Mental illness can be treated and prevented. If you suspect a mental illness, visit your nearest clinic or doctor. An estimated 400 million people worldwide suffer from mental or neurological disorders or from psychosocial problems.
Mental health problems, such as depression, anxiety, substance abuse and job stress are very commen in South Africa and all over the world.
Mental illness does not only affect individuals but it also affects their families and co-workers. In addition, they have a direct impact on workplaces through increased absenteeism, reduced productivity, and increased costs.
Very few South Africans seek treatment for their mental disorders. Mental illness can be treated at your nearest clinic or hospital.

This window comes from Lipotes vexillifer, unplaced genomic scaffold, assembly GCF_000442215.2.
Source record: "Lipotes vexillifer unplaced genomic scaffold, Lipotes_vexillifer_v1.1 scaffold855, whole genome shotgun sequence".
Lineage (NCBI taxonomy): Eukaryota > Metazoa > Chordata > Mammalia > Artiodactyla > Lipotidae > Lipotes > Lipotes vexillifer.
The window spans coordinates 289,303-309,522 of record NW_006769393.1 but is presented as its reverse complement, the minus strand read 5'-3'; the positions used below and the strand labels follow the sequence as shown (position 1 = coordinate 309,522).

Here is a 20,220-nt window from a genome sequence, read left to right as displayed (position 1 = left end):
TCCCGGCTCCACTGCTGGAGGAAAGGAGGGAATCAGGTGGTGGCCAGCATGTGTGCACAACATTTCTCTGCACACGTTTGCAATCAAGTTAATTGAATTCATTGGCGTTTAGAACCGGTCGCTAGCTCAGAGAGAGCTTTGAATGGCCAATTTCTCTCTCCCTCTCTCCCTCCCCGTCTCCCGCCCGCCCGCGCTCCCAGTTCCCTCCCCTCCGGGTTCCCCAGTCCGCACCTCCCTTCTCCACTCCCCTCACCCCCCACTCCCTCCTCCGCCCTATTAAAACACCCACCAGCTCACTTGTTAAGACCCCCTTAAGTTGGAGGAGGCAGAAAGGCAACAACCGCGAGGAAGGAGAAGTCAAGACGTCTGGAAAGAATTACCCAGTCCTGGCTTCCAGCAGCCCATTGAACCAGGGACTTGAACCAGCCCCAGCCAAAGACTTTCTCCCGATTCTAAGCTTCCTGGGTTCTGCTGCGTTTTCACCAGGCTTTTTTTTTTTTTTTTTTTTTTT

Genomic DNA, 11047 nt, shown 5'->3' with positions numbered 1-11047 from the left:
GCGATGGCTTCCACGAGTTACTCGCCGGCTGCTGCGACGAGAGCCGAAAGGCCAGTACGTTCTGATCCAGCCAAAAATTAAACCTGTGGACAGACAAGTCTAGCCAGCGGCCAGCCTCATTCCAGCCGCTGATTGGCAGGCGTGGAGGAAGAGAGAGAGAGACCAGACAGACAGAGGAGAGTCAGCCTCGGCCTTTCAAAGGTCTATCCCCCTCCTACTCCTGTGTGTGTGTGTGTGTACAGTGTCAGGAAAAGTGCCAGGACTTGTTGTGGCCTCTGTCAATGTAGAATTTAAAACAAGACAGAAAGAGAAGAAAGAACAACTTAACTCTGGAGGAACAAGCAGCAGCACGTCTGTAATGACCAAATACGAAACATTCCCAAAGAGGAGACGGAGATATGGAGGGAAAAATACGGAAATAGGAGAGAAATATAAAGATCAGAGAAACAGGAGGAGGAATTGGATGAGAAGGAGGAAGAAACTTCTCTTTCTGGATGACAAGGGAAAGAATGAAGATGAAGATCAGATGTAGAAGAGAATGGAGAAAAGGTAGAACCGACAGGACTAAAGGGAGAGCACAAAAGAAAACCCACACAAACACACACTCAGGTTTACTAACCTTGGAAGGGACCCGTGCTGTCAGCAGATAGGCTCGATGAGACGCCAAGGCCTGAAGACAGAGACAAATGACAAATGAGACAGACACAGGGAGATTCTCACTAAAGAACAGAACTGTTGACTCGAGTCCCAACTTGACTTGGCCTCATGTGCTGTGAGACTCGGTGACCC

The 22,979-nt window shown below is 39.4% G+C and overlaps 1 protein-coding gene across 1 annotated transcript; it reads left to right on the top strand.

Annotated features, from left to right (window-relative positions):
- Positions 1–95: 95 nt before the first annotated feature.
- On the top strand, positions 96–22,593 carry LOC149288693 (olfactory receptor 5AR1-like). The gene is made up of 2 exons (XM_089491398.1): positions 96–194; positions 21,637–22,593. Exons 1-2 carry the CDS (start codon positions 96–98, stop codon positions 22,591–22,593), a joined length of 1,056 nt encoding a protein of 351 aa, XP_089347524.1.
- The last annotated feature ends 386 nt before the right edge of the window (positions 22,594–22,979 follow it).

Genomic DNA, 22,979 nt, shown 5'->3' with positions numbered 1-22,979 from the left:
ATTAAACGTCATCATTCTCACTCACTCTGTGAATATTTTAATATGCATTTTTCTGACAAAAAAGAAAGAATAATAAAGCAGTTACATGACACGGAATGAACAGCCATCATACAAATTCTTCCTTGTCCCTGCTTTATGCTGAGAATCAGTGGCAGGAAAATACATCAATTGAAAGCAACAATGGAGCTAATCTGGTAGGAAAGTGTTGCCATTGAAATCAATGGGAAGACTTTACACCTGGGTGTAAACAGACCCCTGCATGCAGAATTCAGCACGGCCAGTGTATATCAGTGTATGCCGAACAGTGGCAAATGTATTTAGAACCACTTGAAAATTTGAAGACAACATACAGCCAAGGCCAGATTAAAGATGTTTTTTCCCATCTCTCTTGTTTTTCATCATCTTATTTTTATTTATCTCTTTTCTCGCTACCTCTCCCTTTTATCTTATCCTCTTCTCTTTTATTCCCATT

Mental health problems are the result of a complex interplay between biological, psychological, social and environmental factors. There is increasing evidence that both the content and context of work can play a role in the development of mental health problems in the workplace.
Here are some key factors:
- workload (both excessive and insufficient work)
- lack of participation and control in the workplace
- monotonous or unpleasant tasks
- role ambiguity or conflict
- lack of recognition at work
- poor interpersonal relationships
- poor working conditions
- poor leadership and communication
- conflicting home and work demands
The workplace can contribute positively to a person’s mental health, but it may also contribute to the development of a mental health problem in the workplace.
Seek personal advice from your doctor or clinic if you suspect mental health problems.